Global airline executives have become more optimistic about future profitability and passenger demand, with more than half expecting demand to recover to 2019 levels in 2023.
The more hopeful outlook came as 81 percent of executives taking part in a July business confidence survey reported an increase in passenger volumes in the second quarter of 2021.
Respondents to the International Air Transport Association survey were optimistic about passenger demand, with 89 percent saying they anticipated demand would recover as markets re-opened.
But views are still mixed.
While 52 percent of the CFOs and heads of cargo surveyed backed a 2023 recovery, a third were more pessimistic and did not expect demand to reach pre-crisis levels until 2024 or later.
The remaining respondents believed the recovery would take place next year.
About three-quarters of executives expected that recovery in long-haul markets would start in 2022 or later and North America was now expected to lead the charge.
“The expectations about which regions will return to 2019 levels first and last changed between April and July surveys,’’ the survey said.
“While in the first quarter, the majority of the respondents (42 percent) expected Asia-Pacific to lead the recovery to 2019 levels, the latest survey version shows North America to be the main front-runner.
“This is followed at some distance by Europe and Asia-Pacific (21 percent of respondents each).
“On the other hand, Africa switched place with Europe to become the region with the longest expected air traffic recovery based on July survey.”
There was also a sharp fall in the number of respondents who expected to shrink their network (36 percent, down from 55 percent in the previous survey) or reduce flight frequencies (27 percent, down from 67 percent).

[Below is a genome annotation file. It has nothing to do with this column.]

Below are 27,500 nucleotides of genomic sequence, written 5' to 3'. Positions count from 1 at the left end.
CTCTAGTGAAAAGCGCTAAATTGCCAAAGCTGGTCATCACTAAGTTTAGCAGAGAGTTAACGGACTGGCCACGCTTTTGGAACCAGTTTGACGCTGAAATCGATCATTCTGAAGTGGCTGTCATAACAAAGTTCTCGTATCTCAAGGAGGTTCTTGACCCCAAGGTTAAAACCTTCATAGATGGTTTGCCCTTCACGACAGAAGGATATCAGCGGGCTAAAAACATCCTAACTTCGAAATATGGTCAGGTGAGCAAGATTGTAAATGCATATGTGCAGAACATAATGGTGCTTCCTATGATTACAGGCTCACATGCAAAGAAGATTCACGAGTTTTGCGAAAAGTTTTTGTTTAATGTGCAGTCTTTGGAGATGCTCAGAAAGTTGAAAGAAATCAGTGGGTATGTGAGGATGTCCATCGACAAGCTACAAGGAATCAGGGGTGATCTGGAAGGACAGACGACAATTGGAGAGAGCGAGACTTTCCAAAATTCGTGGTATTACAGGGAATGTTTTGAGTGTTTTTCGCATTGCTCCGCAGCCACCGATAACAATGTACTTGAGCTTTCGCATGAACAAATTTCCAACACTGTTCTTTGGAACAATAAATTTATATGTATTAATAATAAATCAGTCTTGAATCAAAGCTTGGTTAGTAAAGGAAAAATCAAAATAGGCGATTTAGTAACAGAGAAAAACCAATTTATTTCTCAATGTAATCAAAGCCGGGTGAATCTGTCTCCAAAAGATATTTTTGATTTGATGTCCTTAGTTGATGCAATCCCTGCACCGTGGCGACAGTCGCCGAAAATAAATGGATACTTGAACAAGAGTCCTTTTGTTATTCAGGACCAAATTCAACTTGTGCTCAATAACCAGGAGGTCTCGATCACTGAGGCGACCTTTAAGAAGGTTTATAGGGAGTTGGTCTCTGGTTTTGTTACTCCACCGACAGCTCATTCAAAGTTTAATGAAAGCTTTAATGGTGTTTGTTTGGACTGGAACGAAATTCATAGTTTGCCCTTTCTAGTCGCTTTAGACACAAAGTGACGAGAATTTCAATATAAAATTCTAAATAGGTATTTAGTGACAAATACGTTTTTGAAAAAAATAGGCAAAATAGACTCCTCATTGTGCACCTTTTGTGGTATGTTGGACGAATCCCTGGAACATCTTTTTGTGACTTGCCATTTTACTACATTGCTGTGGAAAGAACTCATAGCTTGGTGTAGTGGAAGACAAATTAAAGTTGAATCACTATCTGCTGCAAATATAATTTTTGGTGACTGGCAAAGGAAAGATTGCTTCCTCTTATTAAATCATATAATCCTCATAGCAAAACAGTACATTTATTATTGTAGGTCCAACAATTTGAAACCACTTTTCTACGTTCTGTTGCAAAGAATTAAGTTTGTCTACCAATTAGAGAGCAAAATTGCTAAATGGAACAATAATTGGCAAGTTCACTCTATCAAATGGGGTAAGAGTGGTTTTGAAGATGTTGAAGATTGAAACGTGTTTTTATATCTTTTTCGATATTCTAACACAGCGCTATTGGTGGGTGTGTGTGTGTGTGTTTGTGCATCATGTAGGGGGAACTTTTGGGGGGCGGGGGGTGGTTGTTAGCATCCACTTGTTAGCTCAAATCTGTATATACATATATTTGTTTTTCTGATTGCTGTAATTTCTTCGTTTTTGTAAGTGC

More than seven in 10 of those surveyed reported smaller losses as the pandemic was better controlled and significant cost reductions combined with moderate gains in passenger demand.
But 28 percent said COVID continued to have a major impact on their operations.
While passenger yields remained low in the second quarter, the expectation was they would improve in the next 12 months as demand improves. Respondents also expected cargo yields to remain elevated.
“Turning to the twelve months ahead, 73 percent of them expect profitability to improve since they anticipate passenger traffic to recover further with the support of vaccine rollout,’’ the survey said.
“They also expect that passenger confidence will pick up and concerns about safety of air travel will recede.
“However, 25 percent of the respondents expect no change or deterioration in net losses due to the risk that new COVID waves and resulting lockdowns weigh on air travel recovery.
“Some respondents also mentioned that cancellation of government aid programs might offset revenues from rising passenger traffic in the future.”
The survey said the slow recovery in air travel was positively reflected in employment results with about a third of executives reporting an increase in their workforce, although some of this was attributed to government limits on layoffs.
Forward employment expectations also improved with 45 percent of respondents now looking at boosting their workforce, up 6 percentage points on the last survey, but 40 percent expected no change.
About 15 percent expected more layoffs as they continued to restructure their businesses.